5 June 2024

"Cooking makes me feel calm and I also find it fun. I find I can now concentrate better and have more energy."

Image: Collage of images: 1. George holding a plate of food, 2. Calamari 3. Greek salad. Text: George cooks up a good life for himself.

George was very close with his mother, and when she sadly passed, George's anxiety and depression worsened. He withdrew from social situations, stopped eating well, and turned to takeout food.

George lives in his family home and the kitchen is still full of his late mum’s appliances and utensils. Food, well his mothers cooking, was once a source of joy and comfort for George. The smell of freshly torn basil reminds him of his mum’s old vegetable and herb garden. The curl of pasta laden with rich sauce reminds him of meals around his family’s dinner table.

“My favourite meal mum used to cook was fresh pasta with lots of sauce and her Greek salad,” said George.

Together with Leigh, his Life Without Barriers Recovery Coach, George set some new goals: to take better care of himself, learn to cook, increase his energy levels and enjoy life again.

Image: George, holding a plate of food and smiling at the camera.

When searching for potential recovery therapies, George and Leigh explored different activities George wanted to do. George said that while he liked to eat a wide variety of different cuisines, he did not feel confident enough to make any of those meals himself. So learning to cook became a goal for George.

Leigh searched for the right program where George could learn one-on-one in his own home, so he could be comfortable in his kitchen. George needed a program where he could work at his own pace, that was flexible and able to consider George’s needs when selecting recipes and cooking techniques.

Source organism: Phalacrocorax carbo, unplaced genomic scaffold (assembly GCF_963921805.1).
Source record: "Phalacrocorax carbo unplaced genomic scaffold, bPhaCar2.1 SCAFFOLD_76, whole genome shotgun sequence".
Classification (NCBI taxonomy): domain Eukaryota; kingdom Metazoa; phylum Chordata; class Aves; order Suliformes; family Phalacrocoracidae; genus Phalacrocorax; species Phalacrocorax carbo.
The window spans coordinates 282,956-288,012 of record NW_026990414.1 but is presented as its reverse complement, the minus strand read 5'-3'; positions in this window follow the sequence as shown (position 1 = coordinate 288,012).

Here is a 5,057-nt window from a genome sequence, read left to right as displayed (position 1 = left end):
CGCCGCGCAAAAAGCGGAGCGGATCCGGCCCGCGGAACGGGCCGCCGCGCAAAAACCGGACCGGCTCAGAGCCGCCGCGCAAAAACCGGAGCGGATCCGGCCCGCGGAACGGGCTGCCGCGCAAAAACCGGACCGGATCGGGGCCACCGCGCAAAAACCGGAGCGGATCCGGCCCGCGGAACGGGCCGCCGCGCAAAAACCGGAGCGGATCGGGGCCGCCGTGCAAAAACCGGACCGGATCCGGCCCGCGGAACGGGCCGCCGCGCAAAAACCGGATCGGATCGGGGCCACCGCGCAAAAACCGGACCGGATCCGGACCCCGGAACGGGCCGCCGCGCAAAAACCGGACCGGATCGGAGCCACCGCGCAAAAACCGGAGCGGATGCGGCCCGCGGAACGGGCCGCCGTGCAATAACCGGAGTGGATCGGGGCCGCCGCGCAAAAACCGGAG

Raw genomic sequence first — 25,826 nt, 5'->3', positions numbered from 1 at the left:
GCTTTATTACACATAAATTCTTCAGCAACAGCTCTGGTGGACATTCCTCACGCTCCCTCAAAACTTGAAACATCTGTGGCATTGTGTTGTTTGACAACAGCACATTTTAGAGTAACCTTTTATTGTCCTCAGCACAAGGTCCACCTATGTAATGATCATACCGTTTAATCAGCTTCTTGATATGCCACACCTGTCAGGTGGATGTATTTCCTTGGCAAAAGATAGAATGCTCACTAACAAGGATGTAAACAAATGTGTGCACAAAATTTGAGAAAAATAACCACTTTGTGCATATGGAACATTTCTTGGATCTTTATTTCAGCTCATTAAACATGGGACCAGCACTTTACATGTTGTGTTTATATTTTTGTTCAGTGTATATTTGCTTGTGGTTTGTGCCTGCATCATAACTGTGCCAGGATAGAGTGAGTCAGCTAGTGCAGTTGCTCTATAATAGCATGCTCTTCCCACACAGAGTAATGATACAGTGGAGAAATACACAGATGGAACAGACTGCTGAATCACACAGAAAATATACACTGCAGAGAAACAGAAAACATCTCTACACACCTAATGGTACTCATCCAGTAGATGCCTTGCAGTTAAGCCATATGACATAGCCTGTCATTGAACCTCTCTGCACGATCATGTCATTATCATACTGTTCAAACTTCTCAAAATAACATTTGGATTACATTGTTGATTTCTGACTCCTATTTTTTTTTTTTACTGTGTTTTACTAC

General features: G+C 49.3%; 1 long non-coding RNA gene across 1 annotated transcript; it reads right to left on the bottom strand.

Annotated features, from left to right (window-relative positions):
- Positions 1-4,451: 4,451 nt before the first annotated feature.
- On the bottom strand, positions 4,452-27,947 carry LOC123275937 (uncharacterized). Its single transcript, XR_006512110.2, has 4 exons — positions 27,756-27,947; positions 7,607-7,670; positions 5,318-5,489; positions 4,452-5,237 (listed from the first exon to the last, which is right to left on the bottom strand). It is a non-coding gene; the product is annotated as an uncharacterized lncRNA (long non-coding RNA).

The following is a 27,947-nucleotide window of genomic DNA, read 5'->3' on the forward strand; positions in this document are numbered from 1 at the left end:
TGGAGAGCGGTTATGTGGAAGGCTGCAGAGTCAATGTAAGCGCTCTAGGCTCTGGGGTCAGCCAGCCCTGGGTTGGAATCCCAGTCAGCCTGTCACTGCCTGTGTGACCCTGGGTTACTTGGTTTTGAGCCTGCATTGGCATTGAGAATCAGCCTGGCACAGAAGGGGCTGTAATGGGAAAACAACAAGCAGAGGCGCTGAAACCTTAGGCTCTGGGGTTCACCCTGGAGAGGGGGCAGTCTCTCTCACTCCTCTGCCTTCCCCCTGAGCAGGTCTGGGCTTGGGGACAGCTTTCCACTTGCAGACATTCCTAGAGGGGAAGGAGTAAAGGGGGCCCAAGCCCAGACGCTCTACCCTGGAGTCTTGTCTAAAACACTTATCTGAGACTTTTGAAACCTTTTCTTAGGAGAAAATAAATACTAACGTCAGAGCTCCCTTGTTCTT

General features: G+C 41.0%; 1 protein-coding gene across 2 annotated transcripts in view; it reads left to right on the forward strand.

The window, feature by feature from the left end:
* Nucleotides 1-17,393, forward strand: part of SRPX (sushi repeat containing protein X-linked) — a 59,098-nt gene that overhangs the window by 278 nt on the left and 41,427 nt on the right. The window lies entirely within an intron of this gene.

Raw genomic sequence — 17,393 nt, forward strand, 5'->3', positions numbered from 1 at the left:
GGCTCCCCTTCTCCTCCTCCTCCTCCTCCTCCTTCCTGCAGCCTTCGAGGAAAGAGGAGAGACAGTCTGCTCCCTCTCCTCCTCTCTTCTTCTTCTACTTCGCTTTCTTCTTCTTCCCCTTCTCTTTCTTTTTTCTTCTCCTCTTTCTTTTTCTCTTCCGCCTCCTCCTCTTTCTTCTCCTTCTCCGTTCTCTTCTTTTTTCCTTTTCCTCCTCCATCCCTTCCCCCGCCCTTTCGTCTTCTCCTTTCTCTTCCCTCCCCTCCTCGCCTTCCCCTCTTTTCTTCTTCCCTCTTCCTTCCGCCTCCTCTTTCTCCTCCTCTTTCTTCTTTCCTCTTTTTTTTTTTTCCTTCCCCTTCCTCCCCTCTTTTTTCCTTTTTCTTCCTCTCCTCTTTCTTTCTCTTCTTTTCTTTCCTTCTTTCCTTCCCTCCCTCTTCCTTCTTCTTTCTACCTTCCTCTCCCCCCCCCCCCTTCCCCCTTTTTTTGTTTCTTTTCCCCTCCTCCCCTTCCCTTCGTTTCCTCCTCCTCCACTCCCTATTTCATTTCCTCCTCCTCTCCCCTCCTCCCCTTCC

The Cook Eat Repeat program fit the bill perfectly. Tasks could be completed in George’s own time and repeated as often as required to enhance his retention and match his learning style.

George, with the help of his facilitator, learned to prepare batches of a healthy dish that he could eat across a few meals. George would also perfect simpler meals to eat as well, like eggs on toast.

Image: Collage of images of George preparing food and the dishes he created.

George’s cooking teacher taught him how to prepare, cook, and store food, as well as hygiene and safety practices. At the start, his teacher would plan the meals, provide a shopping list, assist with the meal preparation, and clean the kitchen for George. They started with 20-minute cooking sessions every fortnight, which included something easier to make, like a side dish.

With time, the sessions increased to 30 minutes, and George started to help with cleaning up. On the weeks George did not have lessons, his homework was to cook the dish he learned in the last class on his own.

Next George was to research a recipe of his choice, create his shopping list, purchase the ingredients and then make a meal to share with his facilitator.